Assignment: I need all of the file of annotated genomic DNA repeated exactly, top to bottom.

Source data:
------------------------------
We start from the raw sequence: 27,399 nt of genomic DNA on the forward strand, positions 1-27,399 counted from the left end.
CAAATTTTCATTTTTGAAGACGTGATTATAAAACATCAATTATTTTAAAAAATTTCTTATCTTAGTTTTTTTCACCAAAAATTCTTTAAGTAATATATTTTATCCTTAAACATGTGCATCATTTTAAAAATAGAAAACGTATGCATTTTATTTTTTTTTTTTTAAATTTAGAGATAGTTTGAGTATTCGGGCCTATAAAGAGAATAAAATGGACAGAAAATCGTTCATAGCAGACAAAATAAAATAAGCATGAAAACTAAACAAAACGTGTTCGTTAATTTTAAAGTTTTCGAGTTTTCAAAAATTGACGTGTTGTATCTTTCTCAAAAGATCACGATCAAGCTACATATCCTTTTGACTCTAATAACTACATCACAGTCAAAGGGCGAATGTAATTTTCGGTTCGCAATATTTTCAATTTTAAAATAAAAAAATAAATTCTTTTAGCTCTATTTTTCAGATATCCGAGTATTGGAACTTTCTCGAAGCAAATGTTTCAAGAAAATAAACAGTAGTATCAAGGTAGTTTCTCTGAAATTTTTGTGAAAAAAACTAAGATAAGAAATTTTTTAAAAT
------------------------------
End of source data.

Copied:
We start from the raw sequence: 27,399 nt of genomic DNA on the forward strand, positions 1-27,399 counted from the left end.
CAAATTTTCATTTTTGAAGACGTGATTATAAAACATCAATTATTTTAAAAAATTTCTTATCTTAGTTTTTTTCACCAAAAATTCTTTAAGTAATATATTTTATCCTTAAACATGTGCATCATTTTAAAAATAGAAAACGTATGCATTTTATTTTTTTTTTTTTAAATTTAGAGATAGTTTGAGTATTCGGGCCTATAAAGAGAATAAAATGGACAGAAAATCGTTCATAGCAGACAAAATAAAATAAGCATGAAAACTAAACAAAACGTGTTCGTTAATTTTAAAGTTTTCGAGTTTTCAAAAATTGACGTGTTGTATCTTTCTCAAAAGATCACGATCAAGCTACATATCCTTTTGACTCTAATAACTACATCACAGTCAAAGGGCGAATGTAATTTTCGGTTCGCAATATTTTCAATTTTAAAATAAAAAAATAAATTCTTTTAGCTCTATTTTTCAGATATCCGAGTATTGGAACTTTCTCGAAGCAAATGTTTCAAGAAAATAAACAGTAGTATCAAGGTAGTTTCTCTGAAATTTTTGTGAAAAAAACTAAGATAAGAAATTTTTTAAAAT